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Slain Swede's husband 'too ill' for court

AFP/The Local · 19 Jul 2011, 07:52

Published: 19 Jul 2011 07:52 GMT+02:00

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Shrien Dewani, 31, was suffering post-traumatic stress disorder and was "simply unfit to stand trial", his lawyer Claire Montgomery told Woolwich Crown Court in southeast London.

She added that it would be "positively inhuman" to keep him in the court.

South African authorities want Dewani, from Bristol, southwest England, to be sent back to the country so he can be put on trial for the murder of his Swedish-born wife Anni, 28, in Cape Town last November.

District Judge Howard Riddle said he allowed Dewani to leave court with "some considerable hesitation".

The 10-minute hearing, attended by the dead woman's parents, was adjourned until Tuesday.

Dewani's extradition proceedings began in May but were adjourned while a psychiatric report was compiled. He has been granted bail but is staying in a

secure mental hospital in Bristol for his own safety.

The newlyweds were being driven through the dangerous township of Gugulethu

when their taxi was hijacked on November 13. Dewani was thrown out of the vehicle while his wife was driven off and shot dead.

Story continues below…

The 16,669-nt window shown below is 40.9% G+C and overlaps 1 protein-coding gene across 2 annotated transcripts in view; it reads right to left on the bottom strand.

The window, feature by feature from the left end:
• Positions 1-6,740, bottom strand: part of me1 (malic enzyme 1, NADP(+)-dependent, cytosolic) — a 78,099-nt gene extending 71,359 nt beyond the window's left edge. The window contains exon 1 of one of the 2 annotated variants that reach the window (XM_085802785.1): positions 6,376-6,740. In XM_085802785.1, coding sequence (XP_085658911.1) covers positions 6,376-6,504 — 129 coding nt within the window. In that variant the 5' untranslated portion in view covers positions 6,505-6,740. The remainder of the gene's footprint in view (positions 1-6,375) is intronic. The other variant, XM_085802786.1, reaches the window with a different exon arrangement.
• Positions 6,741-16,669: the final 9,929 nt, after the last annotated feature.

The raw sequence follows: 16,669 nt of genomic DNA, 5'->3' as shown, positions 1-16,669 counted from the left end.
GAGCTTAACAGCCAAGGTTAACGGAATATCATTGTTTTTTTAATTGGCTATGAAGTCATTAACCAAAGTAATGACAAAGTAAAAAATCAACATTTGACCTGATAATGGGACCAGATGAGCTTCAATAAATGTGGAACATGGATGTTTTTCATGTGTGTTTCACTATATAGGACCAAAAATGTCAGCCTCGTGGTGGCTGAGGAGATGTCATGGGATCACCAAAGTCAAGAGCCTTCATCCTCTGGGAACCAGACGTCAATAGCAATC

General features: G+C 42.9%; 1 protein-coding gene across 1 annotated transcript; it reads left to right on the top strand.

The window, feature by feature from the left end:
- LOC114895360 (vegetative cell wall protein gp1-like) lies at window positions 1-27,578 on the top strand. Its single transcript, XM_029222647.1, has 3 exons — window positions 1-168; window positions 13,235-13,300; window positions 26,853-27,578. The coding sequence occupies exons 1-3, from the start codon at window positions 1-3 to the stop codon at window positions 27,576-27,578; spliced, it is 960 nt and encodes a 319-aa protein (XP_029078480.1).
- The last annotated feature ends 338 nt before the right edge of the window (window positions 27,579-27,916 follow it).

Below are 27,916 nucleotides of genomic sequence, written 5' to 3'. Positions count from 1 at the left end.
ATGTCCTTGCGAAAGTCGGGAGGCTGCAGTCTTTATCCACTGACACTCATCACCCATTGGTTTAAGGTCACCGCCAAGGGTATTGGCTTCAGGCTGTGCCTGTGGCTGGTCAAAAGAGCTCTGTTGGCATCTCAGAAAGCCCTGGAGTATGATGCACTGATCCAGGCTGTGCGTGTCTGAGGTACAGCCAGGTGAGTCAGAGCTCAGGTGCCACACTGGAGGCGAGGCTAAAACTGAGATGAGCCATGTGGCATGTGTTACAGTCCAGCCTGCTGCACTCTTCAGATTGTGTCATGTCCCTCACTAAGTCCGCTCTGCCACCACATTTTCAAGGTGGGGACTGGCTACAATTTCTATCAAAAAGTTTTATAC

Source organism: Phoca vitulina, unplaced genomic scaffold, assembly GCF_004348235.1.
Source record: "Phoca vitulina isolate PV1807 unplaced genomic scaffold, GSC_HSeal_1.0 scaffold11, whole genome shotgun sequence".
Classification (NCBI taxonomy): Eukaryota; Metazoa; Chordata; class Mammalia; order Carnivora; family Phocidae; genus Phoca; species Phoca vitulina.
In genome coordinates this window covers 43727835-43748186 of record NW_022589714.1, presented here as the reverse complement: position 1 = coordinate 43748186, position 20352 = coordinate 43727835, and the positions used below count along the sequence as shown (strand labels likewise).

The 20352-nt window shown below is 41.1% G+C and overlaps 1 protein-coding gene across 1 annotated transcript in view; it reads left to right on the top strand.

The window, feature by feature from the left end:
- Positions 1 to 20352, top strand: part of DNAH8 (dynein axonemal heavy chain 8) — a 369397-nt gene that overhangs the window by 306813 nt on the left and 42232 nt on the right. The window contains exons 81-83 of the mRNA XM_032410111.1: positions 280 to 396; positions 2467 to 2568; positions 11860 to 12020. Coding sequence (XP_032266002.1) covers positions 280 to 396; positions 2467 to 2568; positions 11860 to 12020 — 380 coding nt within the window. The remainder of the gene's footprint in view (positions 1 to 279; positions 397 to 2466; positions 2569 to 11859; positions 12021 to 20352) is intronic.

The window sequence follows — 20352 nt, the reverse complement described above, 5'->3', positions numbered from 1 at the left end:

He apparently told a witness that he "needed a way out" of his marriage to Anni.

Taxi driver Zola Tongo was sentenced to 18 years in prison after admitting his part in the crime, but claimed Dewani ordered the car-jacking and paid for a hit on his wife.

Dewani denies any wrongdoing.

AFP/The Local (news@thelocal.se)

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Your comments about this article

08:49 July 19, 2011 by calebian22
I bet the wife would like to have post traumatic stress syndrome. Kind of tough to develop that after being murdered though. Friggin lawyers.
09:25 July 19, 2011 by Ranjit T Edward
"She added that it would be "positively inhuman" to keep him in the court."

On the contrary, it seems perfectly alright to allow the parents and the loved ones of the girl go through this ordeal.

This brat stinks of everything he must not. He must be sent back to SA to face the consequence of his action. And if he is cleared, then good on him. If not, he must rot away in the most inhuman condition that SA prisons can offer.
09:35 July 19, 2011 by Pont-y-garreg
Firstly, the word is SLAIN, without an "E" at the end.

Slay, slew, slain.


Why do you insist on using the word "slaine"?

Apart from the fact that you can't spell it correctly, it's an outmoded word from nearer 1911 than 2011 and totally antiquated.

The word is "murdered", surely, as the article points out that the woman was indeed murdered.
10:22 July 19, 2011 by zooeden
Taxi driver Zola Tongo was sentenced to 18 years in prison!!!!

I want to see Shrien Dewani have a much harder sentence than the cab driver, I want to see him hanged with his whole family who arrange the marriage;

And Hang them all who arrange marriages!!!